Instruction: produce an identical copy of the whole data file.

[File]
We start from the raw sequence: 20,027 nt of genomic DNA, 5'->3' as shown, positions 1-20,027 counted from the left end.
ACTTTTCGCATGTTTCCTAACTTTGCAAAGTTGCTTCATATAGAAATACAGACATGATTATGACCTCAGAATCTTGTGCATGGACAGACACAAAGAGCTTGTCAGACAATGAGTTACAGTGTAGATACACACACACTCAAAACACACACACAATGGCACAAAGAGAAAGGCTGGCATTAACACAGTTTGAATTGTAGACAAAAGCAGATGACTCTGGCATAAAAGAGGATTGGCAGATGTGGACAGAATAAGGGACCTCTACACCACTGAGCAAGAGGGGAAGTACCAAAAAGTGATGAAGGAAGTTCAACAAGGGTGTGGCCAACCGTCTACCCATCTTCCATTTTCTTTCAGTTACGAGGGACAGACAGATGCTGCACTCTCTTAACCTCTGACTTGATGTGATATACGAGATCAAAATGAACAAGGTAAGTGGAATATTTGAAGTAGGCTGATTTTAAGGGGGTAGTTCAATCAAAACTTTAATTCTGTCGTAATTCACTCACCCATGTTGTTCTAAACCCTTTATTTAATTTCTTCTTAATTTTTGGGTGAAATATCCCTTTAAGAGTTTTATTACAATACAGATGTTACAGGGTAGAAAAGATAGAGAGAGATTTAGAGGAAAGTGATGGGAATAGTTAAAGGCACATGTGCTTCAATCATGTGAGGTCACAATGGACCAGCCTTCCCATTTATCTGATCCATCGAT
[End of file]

We start from the raw sequence: 20,027 nt of genomic DNA, 5'->3' as shown, positions 1-20,027 counted from the left end.
ACTTTTCGCATGTTTCCTAACTTTGCAAAGTTGCTTCATATAGAAATACAGACATGATTATGACCTCAGAATCTTGTGCATGGACAGACACAAAGAGCTTGTCAGACAATGAGTTACAGTGTAGATACACACACACTCAAAACACACACACAATGGCACAAAGAGAAAGGCTGGCATTAACACAGTTTGAATTGTAGACAAAAGCAGATGACTCTGGCATAAAAGAGGATTGGCAGATGTGGACAGAATAAGGGACCTCTACACCACTGAGCAAGAGGGGAAGTACCAAAAAGTGATGAAGGAAGTTCAACAAGGGTGTGGCCAACCGTCTACCCATCTTCCATTTTCTTTCAGTTACGAGGGACAGACAGATGCTGCACTCTCTTAACCTCTGACTTGATGTGATATACGAGATCAAAATGAACAAGGTAAGTGGAATATTTGAAGTAGGCTGATTTTAAGGGGGTAGTTCAATCAAAACTTTAATTCTGTCGTAATTCACTCACCCATGTTGTTCTAAACCCTTTATTTAATTTCTTCTTAATTTTTGGGTGAAATATCCCTTTAAGAGTTTTATTACAATACAGATGTTACAGGGTAGAAAAGATAGAGAGAGATTTAGAGGAAAGTGATGGGAATAGTTAAAGGCACATGTGCTTCAATCATGTGAGGTCACAATGGACCAGCCTTCCCATTTATCTGATCCATCGAT